my approach to psychotherapy

With such a wide range of therapies available, it can be difficult to choose which one is right for you. Some approaches are better suited to particular issues, while others can be used to help with a wide range of conditions.

I specialise in dynamic psychotherapy, which is an effective approach to tackling a range of mental health conditions by digging deep into the root cause of symptoms through self-reflection and using the therapeutic relationship as a window into unwanted patterns in the patient’s life.

Its goal is not only to alleviate the most obvious symptoms, but to effect positive, lasting change, helping each and every one of my patients lead healthier, happier lives.

Psychodynamic Therapy: Exploring the Unconscious Life

My approach to working with patients is psychodynamic and pluralistic in nature. This means that I draw on broad and diverse contributions from Jungian (also referred to as analytical or depth psychology), Freudian (known as psychoanalysis) and Phenomenological schools, representing the richness and diversity of therapeutic perspectives on unconscious life, the source of human distress and the therapeutic encounter.

Psychotherapy – Tackling the Root Cause of Your Problems

A structured, pluralistic approach responds to the specific needs of patients, respecting the differences between them.

Psychotherapists working psychodynamically seek to increase patients' autonomy and freedom by working through an issue or problem at the source, rather than managing symptoms, leaving the patient unable to cope the next time pangs of anxiety strike.

My Combined Approach to Therapy

The way I like to think about it is that psychoanalysis provides a foundation and a springboard to further and deeper exploration provided by analytical psychology, whereas phenomenology keeps all the work and the exploration grounded.

Psychotherapy - A Holistic Approach to Promote Wellness

I have special appreciation and interest in Jungian thought, which is orientated towards the future.

Jungian therapy is built on the idea that the unconscious is a source of wisdom that can help promote psychological growth. One of its core tenets is that when we stop living “in the flow” and our authentic self becomes blocked, mental health issues can emerge and develop into depression, addiction etc. This then leads to destructive relationship patterns within our lives.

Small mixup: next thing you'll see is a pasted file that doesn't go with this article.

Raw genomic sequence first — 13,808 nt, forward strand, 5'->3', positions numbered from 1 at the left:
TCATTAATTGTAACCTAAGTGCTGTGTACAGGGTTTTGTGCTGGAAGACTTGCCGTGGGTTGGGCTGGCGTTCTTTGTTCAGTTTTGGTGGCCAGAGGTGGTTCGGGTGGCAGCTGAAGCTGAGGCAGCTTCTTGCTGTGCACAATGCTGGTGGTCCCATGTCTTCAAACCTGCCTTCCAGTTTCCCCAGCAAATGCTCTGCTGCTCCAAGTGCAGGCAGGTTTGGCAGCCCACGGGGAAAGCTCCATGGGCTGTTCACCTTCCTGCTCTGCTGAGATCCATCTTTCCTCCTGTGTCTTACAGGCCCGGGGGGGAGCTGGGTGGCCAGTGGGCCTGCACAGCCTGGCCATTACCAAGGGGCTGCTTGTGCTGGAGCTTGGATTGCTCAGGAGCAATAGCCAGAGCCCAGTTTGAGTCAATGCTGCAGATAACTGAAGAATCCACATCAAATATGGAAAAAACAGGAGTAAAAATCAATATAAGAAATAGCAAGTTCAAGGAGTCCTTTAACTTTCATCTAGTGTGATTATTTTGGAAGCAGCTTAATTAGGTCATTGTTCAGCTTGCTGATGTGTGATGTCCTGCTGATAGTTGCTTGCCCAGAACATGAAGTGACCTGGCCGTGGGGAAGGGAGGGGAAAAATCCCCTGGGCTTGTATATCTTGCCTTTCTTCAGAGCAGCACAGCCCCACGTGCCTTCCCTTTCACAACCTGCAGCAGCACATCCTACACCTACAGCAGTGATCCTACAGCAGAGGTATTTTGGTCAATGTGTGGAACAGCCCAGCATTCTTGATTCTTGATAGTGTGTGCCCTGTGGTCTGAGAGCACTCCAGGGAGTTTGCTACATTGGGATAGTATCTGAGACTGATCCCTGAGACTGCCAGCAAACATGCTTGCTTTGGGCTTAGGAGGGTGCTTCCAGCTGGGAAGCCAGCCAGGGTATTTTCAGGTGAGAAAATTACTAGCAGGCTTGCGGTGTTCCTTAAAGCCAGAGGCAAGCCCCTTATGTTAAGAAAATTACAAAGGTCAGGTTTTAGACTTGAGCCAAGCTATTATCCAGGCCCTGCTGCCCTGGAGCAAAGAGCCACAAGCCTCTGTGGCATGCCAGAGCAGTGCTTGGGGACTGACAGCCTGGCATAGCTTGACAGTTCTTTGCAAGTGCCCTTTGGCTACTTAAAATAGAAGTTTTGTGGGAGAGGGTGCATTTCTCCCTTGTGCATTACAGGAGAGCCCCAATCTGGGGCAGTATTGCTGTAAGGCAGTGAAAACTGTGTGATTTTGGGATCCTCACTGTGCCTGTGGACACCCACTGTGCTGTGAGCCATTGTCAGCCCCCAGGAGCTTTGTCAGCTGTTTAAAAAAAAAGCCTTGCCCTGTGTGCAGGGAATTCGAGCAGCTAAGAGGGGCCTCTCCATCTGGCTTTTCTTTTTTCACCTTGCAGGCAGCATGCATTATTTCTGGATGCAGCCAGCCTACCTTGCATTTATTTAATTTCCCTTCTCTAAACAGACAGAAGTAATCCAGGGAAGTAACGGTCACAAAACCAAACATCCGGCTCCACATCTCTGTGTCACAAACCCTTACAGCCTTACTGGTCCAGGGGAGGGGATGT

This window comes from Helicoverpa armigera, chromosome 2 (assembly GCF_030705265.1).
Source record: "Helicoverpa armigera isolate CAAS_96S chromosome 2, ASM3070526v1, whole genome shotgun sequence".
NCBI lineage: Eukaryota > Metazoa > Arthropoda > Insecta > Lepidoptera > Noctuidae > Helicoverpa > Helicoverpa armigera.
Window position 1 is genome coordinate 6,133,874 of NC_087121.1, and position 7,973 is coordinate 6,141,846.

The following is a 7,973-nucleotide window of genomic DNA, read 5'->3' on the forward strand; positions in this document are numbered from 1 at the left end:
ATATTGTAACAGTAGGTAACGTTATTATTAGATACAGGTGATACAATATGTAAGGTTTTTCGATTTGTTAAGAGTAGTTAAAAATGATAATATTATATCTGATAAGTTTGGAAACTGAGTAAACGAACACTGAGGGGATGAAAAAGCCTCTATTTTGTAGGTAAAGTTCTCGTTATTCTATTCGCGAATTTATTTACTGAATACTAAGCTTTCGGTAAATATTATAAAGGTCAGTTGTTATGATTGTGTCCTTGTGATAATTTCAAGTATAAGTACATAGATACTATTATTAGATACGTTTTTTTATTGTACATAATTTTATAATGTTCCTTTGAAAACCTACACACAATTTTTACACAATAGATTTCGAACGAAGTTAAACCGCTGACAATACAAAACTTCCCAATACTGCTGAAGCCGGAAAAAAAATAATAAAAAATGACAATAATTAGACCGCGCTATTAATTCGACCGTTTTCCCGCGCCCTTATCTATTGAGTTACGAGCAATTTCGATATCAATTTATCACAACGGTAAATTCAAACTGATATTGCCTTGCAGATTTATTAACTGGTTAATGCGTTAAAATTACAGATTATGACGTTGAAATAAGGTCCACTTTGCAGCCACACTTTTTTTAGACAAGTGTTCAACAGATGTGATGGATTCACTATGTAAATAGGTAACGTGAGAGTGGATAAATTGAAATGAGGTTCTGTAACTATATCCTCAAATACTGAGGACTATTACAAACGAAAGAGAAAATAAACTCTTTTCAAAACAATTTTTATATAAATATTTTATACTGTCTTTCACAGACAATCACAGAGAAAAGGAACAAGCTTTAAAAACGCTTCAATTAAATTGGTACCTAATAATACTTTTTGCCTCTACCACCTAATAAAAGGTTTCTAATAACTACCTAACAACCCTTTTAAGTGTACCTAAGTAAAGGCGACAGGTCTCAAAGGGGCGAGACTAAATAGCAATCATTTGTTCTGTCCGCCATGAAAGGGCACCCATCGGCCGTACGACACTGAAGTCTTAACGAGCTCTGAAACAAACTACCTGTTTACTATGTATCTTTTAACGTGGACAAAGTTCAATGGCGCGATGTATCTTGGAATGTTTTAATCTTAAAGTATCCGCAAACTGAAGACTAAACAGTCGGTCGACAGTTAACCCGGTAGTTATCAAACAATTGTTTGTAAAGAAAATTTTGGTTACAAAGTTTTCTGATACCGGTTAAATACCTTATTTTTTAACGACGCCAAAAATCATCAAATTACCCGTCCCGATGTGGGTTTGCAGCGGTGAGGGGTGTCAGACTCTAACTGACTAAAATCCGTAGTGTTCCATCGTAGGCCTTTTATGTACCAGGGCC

Rather than focusing on specific symptoms, such as panic attacks, Jungian therapy employs a holistic approach to promote wellness throughout the entire personality.

Each treatment is tailored to the specific individual being treated and strives to help the patient delve into the deeper, sometimes darker, elements of their mind to uncover their “true” self, rather than who they present to the world.

Above all, Jungian therapy is relational and it places the connection at the centre of the therapeutic process. 

Psychodynamic Psychotherapy - The Benefits are Clear

People pursue psychotherapy for many different reasons.

Many have a quiet desire of a more meaningful existence, feeling unfulfilled by the lack of joy and contentment in their lives, others may experience persistent melancholy. Some people find themselves in unfulfilling relationships, whilst others struggle to maintain meaningful connections. The sea of potential causes of distress is vast.

Some curious folks are simply tempted to examine the depth of their innermost self and explore the possibilities that lay ahead for them once they unlock their potential.
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“When we are no longer able to change a situation, we are challenged to change ourselves.”

Victor Frankl

Man’s Search for Meaning